• The Ministry of Ports, Shipping and Waterways unveiled the Harit Nauka guidelines for inland vessels in January 2024.
  • Guidelines:
  • As per the guidelines, all states have to make efforts to use green fuels for 50% of inland waterways-based passenger fleets in the next one decade, and 100% by 2045.
  • This is to reduce greenhouse gas emissions as per the Maritime Amrit Kaal Vision 2047.
  • Globally, the shipping industry is increasingly transitioning to green fuels due to environmental regulations, sustainability goals, and advancements in green fuel technologies.
  • Hydrogen and its derivatives are gaining attention for promising zero-emission fuels for the industry.

What is a Hydrogen Fuel Cell?

About:

  • Hydrogen fuel cells are a clean, reliable, quiet, and efficient source of high-quality electric power.
  • They use hydrogen as a fuel to drive an electrochemical process that produces electricity, with water and heat as the only by-products.
  • Hydrogen is one of the most abundant elements on earth for a cleaner alternative fuel option.

Significance:

  • Zero Emission Solutions: It is one of the best Zero Emission solutions. It is completely environment friendly with no tailpipe emissions other than water.
  • Tailpipe emissions: Emission of something such as gas or radiation into the atmosphere.
  • Quiet Operation: The fact that the fuel cells make little noise means that they can be used in challenging contexts, such as in hospital buildings.
  • Initiatives Taken: The Union Budget for 2021-22 has announced a National Hydrogen Energy Mission (NHM) that will draw up a road map for using hydrogen as an energy source.

Question for Weekly Current Affairs (1st to 7th March 2024) Part - 1
Try yourself:Which court ruling emphasized the need for comprehensive policy reforms to ensure equal opportunities for women officers in the armed forces?
View Solution


Repealing of Assam Muslim Marriage Act

Context: The Assam Government recently sanctioned the Assam Repealing Ordinance 2024, effectively nullifying the Assam Muslim Marriage and Divorce Registration Act of 1935.

  • As a result of this decision, the registration of Muslim marriages or divorces will now be conducted solely through the Special Marriage Act, 1954.

What is the Assam Muslim Marriage and Divorce Registration Act, 1935?

  • The Act, aligned with Muslim Personal Law, was enacted in 1935 and outlines procedures for registering Muslim marriages and divorces.
  • An amendment in 2010 mandated the compulsory registration of Muslim marriages and divorces in Assam, replacing the term 'voluntary' with 'compulsory' in the original Act.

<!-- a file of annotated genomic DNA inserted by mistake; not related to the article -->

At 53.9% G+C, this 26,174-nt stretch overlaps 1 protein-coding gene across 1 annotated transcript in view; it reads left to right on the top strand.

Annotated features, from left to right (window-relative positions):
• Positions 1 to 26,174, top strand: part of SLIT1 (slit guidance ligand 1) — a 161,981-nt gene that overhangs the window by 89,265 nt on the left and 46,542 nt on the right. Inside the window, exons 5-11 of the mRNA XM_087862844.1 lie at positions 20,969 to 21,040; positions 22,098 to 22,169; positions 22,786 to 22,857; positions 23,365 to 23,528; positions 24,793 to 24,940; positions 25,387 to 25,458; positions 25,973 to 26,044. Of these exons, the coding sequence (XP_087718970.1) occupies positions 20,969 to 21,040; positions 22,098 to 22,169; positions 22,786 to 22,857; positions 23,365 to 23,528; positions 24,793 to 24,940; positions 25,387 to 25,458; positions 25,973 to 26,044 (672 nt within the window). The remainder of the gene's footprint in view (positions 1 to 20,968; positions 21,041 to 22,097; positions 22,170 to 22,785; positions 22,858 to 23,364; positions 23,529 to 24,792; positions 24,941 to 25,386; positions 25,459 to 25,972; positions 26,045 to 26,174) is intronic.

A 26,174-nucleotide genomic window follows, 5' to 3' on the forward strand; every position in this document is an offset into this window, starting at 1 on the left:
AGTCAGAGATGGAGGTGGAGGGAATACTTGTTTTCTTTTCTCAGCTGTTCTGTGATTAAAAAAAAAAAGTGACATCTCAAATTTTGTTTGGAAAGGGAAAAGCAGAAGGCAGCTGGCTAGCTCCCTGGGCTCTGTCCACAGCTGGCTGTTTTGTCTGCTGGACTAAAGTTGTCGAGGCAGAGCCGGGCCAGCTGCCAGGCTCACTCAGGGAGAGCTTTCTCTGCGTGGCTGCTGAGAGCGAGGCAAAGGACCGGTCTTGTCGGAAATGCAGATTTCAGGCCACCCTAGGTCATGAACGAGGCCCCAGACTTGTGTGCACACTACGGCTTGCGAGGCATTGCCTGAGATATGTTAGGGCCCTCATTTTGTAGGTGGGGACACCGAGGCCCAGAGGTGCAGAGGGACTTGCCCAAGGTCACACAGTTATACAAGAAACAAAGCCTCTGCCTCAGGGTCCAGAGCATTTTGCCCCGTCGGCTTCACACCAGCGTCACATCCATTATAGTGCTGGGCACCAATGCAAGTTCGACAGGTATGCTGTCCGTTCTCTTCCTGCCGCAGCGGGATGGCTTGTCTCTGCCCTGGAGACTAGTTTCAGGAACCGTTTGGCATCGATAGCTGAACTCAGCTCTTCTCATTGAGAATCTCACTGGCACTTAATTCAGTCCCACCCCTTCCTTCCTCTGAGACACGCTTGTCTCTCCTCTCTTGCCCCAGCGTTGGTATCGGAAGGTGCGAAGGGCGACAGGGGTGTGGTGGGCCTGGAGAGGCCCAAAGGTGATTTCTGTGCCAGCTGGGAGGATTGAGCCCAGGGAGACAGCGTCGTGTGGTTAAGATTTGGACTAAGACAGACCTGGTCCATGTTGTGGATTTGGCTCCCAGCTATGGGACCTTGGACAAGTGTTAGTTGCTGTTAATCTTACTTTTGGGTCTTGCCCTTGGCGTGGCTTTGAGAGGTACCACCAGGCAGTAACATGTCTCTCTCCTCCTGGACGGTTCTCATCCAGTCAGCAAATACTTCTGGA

• Under the Act, the state is authorized to issue licenses to individuals, irrespective of religion, to register marriages and divorces, with Muslim registrars deemed as public servants.
  • It delineates the application process for marriage and divorce registration and outlines the registration procedure.

What are the Reasons Behind the Repealing of Assam Muslim Marriage and Divorce Registration Act of 1935?

Alignment with Contemporary Standards:

  • The Act was deemed outdated and incongruent with modern societal norms, particularly regarding the legal marriageable age. It allowed marriage registration for individuals below the legal age of 18 for brides and 21 for grooms, contradicting current legal standards.

Combatting Child Marriage:

  • The government associated this decision with its ongoing campaign against child marriage. By nullifying the Act, which permitted the registration of underage marriages, the government aims to eradicate child marriage in Assam.

Addressing Informality and Abuse of Authority:

  • The Act facilitated an informal mechanism for marriage registration, potentially leading to misuse by kazis (government-registered officials responsible for conducting marriages). Allegations of facilitating underage marriages and divorces without proper grounds underscored the necessity for reform.

Progress towards Uniform Civil Code (UCC):

  • The decision to repeal the Act is seen as a stride towards implementing a Uniform Civil Code (UCC) in Assam, akin to recent initiatives in Uttarakhand. This move aims to standardize marriage laws across diverse communities, subjecting them to a common legal framework.

What are the Arguments Against the Repeal of the Act?

  • The Act provided a simple and decentralised process for marriage registration (with 94 kazis spread across the state), whereas, there are complexities of the Special Marriage Act, which may deter some individuals, particularly the poor and illiterate, from registering their marriages.
  • The Act faced criticism and legal challenges from various quarters, including advocates and political parties.